On this spring morning, 25th April 2013, I hope that each and every one of you reading this, whether you are struggling with alienation right now, supporting someone who is coping with it or even (and I know you are out there) a child who is alienated, take five minutes of today to sit and look at the world around you. Feel the inner threads that bind you to the people that you love and know that they are there always and forever. And then go and do something that is just for you. For the rest of today, make this a happy day.
Parental Alienation Awareness day is 25th April and was conceived in Canada as a way of raising global awarenss about the problem of Parental Alienation and the impact on children and their families.
The Family Separation Clinic works with families experiencing problems on the alienation spectrum and specialises in therapeutic treatment routes as well as reunification programmes. The Clinic is about to embark upon a research programme into the work being undertaken so that evidence based treatment routes can be made more widely available in the UK. For more information about our research please email Clinic@separatedfamilies.org.uk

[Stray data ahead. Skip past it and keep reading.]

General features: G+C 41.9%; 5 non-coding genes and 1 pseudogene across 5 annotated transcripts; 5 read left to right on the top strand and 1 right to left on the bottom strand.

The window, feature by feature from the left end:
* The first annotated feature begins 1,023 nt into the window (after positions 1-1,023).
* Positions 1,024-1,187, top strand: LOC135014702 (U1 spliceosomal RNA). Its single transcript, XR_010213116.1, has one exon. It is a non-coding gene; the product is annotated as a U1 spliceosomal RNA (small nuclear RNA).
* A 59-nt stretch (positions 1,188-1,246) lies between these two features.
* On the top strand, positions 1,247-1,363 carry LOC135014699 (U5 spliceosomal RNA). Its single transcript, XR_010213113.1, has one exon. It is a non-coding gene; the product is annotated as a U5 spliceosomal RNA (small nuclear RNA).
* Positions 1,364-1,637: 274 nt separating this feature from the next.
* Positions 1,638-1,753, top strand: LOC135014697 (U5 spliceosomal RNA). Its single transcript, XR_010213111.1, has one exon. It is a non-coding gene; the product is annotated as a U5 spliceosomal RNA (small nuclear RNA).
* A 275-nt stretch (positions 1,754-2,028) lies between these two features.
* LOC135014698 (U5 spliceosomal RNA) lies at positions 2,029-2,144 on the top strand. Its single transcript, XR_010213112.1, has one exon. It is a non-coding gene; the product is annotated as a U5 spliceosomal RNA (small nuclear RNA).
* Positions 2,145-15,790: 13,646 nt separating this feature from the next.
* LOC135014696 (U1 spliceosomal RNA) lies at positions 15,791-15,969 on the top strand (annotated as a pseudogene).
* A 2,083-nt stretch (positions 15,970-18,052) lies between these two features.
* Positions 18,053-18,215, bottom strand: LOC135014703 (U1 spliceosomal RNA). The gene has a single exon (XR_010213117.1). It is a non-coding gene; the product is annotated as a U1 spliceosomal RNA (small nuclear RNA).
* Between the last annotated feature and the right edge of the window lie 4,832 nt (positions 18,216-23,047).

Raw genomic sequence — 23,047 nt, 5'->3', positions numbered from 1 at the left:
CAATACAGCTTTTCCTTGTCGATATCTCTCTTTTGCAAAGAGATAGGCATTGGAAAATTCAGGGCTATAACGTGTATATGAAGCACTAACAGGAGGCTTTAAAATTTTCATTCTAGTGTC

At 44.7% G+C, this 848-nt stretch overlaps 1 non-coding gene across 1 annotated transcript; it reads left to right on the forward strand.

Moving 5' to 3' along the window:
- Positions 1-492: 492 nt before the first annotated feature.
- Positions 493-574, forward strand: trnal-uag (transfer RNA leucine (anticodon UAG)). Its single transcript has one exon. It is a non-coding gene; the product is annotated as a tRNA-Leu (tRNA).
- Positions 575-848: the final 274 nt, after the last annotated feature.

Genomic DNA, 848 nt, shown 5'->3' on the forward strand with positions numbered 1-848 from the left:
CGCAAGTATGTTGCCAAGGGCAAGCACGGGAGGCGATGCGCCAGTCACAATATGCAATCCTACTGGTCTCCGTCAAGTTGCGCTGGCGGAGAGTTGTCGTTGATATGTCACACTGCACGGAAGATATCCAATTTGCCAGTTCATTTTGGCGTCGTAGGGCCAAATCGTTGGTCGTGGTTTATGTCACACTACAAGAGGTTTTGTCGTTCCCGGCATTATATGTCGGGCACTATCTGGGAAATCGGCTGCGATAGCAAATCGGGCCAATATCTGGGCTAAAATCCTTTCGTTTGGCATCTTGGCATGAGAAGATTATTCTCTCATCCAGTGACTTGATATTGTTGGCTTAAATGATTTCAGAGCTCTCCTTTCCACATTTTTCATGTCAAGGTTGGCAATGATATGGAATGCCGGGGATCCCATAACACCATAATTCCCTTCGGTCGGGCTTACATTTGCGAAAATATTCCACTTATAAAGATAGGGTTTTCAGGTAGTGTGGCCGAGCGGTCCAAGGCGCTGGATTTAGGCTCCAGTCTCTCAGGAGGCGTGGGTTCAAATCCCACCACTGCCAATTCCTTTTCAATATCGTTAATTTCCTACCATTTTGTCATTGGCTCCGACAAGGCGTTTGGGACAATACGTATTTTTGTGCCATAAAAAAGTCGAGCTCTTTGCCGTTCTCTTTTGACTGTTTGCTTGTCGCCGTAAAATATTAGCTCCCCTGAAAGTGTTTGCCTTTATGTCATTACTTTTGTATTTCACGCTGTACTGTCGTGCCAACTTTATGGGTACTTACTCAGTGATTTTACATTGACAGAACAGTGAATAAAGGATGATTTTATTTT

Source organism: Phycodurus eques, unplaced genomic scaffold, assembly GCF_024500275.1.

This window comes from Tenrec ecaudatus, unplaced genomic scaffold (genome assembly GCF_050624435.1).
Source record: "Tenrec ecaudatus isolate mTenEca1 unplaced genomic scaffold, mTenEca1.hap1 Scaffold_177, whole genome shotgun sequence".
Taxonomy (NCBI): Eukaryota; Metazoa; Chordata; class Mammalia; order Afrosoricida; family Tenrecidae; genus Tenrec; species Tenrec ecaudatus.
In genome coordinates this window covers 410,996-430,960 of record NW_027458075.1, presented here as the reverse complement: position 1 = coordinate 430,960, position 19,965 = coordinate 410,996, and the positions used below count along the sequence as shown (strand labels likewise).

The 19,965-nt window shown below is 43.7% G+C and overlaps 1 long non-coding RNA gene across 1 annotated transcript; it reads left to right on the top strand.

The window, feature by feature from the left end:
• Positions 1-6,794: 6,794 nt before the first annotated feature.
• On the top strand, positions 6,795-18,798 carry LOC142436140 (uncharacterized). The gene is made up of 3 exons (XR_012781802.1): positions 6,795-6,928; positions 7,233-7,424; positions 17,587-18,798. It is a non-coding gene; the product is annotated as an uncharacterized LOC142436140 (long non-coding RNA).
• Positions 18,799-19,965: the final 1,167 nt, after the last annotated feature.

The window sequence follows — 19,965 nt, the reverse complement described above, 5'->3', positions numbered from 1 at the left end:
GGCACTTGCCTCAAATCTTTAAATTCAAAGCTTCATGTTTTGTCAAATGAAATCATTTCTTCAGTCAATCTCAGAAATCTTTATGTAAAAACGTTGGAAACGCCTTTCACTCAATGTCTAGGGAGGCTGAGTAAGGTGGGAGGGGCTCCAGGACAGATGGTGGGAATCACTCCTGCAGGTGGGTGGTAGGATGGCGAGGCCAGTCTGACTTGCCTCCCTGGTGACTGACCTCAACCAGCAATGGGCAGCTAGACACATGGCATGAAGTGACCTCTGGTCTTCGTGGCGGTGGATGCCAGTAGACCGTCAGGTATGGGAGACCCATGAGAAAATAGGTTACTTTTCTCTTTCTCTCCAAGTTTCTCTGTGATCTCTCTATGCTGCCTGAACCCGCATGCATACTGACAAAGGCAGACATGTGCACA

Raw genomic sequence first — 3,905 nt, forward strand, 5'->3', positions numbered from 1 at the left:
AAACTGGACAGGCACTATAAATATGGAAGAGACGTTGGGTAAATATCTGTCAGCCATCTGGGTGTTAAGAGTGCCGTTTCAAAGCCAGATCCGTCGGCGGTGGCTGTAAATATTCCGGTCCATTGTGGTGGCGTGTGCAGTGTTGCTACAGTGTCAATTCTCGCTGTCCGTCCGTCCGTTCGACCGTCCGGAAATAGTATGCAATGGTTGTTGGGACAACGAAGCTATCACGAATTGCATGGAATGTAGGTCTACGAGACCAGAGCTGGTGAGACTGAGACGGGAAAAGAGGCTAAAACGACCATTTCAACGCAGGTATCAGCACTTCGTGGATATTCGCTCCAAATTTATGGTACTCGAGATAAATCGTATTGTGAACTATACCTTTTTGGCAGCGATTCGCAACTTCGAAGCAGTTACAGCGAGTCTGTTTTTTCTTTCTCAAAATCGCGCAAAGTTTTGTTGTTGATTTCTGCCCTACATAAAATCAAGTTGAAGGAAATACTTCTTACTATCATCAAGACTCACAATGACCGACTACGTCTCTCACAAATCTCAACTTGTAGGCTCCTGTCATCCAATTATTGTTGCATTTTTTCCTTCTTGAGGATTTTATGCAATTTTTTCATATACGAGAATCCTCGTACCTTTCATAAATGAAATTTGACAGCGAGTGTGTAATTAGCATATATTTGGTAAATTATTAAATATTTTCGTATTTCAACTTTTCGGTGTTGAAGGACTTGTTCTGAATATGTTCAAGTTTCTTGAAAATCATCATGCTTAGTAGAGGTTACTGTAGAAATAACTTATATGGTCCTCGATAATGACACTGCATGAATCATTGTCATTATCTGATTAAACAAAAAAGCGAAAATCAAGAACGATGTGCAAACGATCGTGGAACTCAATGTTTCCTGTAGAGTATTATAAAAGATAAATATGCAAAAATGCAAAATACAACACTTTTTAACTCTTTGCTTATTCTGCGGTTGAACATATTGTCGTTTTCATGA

The Family Separation Clinic also works with Local Authority Social Work teams to assist them in understanding and working with alienated children. For more information please follow the Family Separation Clinic link above.
If you are a rejected parent and you would like support, we offer coaching, therapy and assessment of your case. Please follow the Family Separation Clinic link above.
We also offer coaching, therapy, psycho-education and assessment to aligned parents and any family where children are experiencing difficulties making the transition between parents. Follow the Family Separation Clinic link as before.
A handbook for parents entitled ‘Understanding and Coping with Parental Alienation’ will be published later in 2013.
Training for professionals working with families who experience alienation issues will be available later this year.